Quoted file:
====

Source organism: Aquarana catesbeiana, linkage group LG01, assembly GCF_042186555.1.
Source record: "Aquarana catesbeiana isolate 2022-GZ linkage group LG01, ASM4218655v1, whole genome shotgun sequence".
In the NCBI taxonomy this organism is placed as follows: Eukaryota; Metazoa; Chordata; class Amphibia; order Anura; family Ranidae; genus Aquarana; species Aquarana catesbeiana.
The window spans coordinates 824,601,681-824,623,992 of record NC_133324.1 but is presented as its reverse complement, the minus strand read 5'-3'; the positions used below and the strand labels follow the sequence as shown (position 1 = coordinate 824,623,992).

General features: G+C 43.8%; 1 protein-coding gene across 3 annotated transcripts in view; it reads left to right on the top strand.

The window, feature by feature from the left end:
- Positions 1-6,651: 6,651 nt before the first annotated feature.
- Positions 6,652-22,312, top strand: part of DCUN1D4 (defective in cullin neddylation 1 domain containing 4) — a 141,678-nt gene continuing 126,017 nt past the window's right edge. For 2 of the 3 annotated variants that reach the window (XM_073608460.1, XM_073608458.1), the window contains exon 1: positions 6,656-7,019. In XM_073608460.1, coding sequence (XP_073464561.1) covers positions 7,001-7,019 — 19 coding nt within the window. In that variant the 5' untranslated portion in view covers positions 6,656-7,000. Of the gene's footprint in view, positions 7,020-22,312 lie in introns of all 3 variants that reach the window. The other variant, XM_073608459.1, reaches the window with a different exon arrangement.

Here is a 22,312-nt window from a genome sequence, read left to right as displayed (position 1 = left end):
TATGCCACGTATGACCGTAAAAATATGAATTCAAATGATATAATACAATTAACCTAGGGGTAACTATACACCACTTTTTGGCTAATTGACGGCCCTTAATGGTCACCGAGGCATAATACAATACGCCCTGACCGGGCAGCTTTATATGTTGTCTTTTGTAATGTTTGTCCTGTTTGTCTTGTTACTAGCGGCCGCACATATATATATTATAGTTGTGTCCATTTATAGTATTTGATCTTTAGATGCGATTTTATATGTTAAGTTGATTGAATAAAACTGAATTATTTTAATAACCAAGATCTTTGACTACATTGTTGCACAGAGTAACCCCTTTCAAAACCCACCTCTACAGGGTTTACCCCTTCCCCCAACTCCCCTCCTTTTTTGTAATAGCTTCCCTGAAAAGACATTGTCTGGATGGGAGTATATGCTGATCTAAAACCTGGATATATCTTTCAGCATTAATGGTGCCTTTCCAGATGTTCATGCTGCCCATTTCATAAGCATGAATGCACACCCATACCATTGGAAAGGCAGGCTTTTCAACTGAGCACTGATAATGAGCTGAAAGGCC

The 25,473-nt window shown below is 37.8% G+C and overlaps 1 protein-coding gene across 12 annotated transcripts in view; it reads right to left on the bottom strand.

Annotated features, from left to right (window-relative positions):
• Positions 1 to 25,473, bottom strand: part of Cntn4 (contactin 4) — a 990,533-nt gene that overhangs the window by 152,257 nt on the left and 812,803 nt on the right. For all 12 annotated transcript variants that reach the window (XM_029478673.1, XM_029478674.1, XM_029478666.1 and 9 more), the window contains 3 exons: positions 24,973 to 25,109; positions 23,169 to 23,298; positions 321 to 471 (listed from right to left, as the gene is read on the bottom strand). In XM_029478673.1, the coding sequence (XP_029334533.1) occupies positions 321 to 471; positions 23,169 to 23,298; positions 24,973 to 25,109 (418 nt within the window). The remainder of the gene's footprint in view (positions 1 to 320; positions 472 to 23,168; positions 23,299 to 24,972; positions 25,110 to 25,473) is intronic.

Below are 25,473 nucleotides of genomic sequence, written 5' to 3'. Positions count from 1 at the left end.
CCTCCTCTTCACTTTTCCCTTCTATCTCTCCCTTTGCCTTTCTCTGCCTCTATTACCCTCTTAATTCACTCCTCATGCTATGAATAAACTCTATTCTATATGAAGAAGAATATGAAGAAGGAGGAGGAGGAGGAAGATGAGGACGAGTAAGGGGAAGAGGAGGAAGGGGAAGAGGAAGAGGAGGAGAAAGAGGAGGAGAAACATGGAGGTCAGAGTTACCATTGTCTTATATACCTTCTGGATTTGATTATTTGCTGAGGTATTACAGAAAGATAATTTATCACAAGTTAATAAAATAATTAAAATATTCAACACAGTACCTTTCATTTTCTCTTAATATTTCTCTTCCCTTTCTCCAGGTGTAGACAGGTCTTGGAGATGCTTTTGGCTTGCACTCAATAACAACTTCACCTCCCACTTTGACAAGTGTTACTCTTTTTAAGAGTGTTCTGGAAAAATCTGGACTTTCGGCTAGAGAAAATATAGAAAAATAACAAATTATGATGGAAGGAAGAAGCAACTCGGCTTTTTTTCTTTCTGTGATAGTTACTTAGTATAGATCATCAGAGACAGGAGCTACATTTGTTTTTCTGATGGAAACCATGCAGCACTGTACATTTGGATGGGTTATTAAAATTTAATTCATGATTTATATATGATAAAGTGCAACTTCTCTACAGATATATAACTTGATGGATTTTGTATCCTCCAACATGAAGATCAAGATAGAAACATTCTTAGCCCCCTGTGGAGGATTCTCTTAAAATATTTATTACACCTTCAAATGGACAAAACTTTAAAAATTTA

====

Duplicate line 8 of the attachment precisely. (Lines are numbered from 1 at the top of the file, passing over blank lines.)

- Positions 6,652-22,312, top strand: part of DCUN1D4 (defective in cullin neddylation 1 domain containing 4) — a 141,678-nt gene continuing 126,017 nt past the window's right edge. For 2 of the 3 annotated variants that reach the window (XM_073608460.1, XM_073608458.1), the window contains exon 1: positions 6,656-7,019. In XM_073608460.1, coding sequence (XP_073464561.1) covers positions 7,001-7,019 — 19 coding nt within the window. In that variant the 5' untranslated portion in view covers positions 6,656-7,000. Of the gene's footprint in view, positions 7,020-22,312 lie in introns of all 3 variants that reach the window. The other variant, XM_073608459.1, reaches the window with a different exon arrangement.